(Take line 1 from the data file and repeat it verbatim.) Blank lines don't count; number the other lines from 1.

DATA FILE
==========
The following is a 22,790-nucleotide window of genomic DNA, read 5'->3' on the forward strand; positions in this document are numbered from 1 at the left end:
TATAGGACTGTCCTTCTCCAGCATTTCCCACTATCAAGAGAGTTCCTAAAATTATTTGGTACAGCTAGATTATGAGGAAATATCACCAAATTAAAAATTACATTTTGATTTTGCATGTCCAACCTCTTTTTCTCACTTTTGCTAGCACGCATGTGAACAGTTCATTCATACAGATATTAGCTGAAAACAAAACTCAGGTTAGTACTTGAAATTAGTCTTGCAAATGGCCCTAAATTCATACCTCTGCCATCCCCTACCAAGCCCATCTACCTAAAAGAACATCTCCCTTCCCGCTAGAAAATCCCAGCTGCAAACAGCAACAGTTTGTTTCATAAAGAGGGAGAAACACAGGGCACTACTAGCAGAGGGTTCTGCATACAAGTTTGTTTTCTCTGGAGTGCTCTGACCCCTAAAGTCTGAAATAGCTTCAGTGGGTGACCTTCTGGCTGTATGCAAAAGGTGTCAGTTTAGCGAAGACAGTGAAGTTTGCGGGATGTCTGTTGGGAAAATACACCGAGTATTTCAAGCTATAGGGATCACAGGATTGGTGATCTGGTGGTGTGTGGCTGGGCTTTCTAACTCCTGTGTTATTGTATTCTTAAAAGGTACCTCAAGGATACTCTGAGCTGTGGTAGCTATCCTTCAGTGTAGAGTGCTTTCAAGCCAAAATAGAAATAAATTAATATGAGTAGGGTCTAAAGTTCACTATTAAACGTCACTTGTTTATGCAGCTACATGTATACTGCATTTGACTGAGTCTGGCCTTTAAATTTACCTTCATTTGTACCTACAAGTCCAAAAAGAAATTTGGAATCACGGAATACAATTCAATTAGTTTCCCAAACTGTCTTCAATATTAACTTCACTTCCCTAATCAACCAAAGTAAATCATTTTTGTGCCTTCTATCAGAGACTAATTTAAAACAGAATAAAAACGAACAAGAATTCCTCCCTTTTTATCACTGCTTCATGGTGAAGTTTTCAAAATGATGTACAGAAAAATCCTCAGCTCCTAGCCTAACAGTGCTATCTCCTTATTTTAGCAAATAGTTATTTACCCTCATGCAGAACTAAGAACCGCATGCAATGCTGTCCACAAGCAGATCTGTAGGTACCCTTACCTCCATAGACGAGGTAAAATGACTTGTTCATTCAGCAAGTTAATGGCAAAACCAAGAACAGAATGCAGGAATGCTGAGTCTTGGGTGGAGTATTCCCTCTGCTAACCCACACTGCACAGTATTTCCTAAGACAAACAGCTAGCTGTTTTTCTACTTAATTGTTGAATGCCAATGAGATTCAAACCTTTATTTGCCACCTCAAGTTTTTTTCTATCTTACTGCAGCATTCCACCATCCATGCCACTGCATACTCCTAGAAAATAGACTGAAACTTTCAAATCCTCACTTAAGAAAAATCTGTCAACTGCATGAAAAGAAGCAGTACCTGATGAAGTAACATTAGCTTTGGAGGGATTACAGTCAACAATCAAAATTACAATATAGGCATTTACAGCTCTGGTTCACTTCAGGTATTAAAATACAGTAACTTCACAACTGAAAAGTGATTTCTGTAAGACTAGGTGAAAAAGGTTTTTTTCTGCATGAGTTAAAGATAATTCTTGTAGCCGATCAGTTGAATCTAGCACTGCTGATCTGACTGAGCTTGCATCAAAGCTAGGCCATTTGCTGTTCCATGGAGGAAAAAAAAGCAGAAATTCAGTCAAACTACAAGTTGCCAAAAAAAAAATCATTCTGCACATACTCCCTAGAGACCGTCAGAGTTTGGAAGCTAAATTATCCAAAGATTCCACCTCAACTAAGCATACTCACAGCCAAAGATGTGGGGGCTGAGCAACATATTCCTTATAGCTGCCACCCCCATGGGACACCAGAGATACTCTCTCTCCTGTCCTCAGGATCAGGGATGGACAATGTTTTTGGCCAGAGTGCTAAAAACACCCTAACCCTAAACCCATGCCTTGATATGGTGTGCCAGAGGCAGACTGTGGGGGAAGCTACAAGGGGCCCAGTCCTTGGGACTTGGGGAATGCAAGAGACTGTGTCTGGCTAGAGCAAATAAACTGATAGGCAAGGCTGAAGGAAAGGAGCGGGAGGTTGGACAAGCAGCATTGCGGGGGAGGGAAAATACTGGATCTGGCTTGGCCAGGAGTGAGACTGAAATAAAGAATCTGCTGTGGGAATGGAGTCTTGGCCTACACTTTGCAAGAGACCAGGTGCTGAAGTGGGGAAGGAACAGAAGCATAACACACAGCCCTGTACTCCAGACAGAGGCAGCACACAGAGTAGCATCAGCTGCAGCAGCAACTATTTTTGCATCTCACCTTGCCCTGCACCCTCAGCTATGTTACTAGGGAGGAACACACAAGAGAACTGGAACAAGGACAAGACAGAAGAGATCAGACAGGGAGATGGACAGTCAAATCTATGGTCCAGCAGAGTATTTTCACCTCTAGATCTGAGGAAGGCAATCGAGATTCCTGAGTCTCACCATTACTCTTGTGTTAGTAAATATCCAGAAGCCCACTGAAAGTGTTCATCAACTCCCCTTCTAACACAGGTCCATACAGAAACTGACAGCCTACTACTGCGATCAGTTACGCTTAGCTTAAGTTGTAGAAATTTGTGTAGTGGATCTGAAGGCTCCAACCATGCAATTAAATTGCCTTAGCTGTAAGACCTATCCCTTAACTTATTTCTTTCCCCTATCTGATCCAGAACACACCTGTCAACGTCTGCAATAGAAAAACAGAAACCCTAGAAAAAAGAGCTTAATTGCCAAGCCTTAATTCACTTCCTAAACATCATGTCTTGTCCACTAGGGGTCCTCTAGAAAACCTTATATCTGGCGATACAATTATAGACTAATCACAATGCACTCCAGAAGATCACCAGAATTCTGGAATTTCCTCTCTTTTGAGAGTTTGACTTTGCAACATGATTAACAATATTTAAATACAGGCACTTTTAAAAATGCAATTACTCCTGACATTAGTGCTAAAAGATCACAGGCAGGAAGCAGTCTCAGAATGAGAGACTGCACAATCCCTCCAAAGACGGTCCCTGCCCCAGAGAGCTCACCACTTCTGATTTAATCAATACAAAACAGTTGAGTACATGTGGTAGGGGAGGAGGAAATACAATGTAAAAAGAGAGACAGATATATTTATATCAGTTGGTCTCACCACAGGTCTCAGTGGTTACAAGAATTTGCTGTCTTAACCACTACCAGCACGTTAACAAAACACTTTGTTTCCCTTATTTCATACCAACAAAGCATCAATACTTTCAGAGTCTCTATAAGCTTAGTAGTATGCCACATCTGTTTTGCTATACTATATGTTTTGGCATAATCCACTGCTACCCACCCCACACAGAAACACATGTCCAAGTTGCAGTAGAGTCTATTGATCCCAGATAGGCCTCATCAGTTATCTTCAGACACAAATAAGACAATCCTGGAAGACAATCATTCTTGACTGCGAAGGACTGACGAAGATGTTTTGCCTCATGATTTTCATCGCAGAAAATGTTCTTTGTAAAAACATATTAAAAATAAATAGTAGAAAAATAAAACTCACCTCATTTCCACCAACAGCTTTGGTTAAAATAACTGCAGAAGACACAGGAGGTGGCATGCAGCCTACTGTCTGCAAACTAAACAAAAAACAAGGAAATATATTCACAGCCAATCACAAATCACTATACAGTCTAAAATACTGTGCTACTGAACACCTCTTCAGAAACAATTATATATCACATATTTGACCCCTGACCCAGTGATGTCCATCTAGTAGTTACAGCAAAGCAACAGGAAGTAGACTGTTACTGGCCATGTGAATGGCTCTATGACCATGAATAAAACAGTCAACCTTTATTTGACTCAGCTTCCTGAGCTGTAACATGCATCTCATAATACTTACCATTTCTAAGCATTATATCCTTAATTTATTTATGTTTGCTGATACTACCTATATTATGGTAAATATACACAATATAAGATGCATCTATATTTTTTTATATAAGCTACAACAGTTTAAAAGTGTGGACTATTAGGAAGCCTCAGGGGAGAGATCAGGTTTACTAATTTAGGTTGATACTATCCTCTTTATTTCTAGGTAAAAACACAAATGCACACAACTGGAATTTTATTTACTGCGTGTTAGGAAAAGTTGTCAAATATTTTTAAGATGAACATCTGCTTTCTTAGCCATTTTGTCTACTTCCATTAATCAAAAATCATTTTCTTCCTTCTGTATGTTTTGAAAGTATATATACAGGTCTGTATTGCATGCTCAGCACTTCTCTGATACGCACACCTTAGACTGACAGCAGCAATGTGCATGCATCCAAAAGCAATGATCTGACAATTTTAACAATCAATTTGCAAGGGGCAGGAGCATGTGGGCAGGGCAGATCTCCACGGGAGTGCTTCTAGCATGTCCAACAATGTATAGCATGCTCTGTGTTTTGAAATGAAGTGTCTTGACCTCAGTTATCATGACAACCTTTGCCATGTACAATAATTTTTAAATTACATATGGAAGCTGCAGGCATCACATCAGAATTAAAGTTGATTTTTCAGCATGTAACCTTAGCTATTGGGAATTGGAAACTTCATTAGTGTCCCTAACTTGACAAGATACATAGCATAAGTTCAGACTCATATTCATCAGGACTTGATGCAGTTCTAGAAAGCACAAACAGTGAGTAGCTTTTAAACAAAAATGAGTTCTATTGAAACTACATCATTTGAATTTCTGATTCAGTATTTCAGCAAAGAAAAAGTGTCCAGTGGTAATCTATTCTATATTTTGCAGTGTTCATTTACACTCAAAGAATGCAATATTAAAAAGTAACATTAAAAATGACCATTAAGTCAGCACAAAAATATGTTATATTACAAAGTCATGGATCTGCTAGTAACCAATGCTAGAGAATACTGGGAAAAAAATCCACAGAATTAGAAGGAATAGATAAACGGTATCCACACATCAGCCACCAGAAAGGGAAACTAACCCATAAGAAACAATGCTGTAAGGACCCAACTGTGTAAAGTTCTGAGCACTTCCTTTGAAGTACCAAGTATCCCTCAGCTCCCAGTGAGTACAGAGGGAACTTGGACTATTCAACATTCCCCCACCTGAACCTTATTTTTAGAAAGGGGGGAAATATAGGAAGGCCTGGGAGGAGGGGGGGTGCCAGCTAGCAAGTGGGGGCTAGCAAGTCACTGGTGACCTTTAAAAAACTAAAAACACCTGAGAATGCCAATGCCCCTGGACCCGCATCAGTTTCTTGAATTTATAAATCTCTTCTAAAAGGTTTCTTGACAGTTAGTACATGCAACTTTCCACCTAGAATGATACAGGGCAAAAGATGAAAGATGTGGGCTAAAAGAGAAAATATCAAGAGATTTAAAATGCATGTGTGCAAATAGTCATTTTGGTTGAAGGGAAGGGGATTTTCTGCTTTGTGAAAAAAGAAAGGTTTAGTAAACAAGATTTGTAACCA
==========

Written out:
The following is a 22,790-nucleotide window of genomic DNA, read 5'->3' on the forward strand; positions in this document are numbered from 1 at the left end: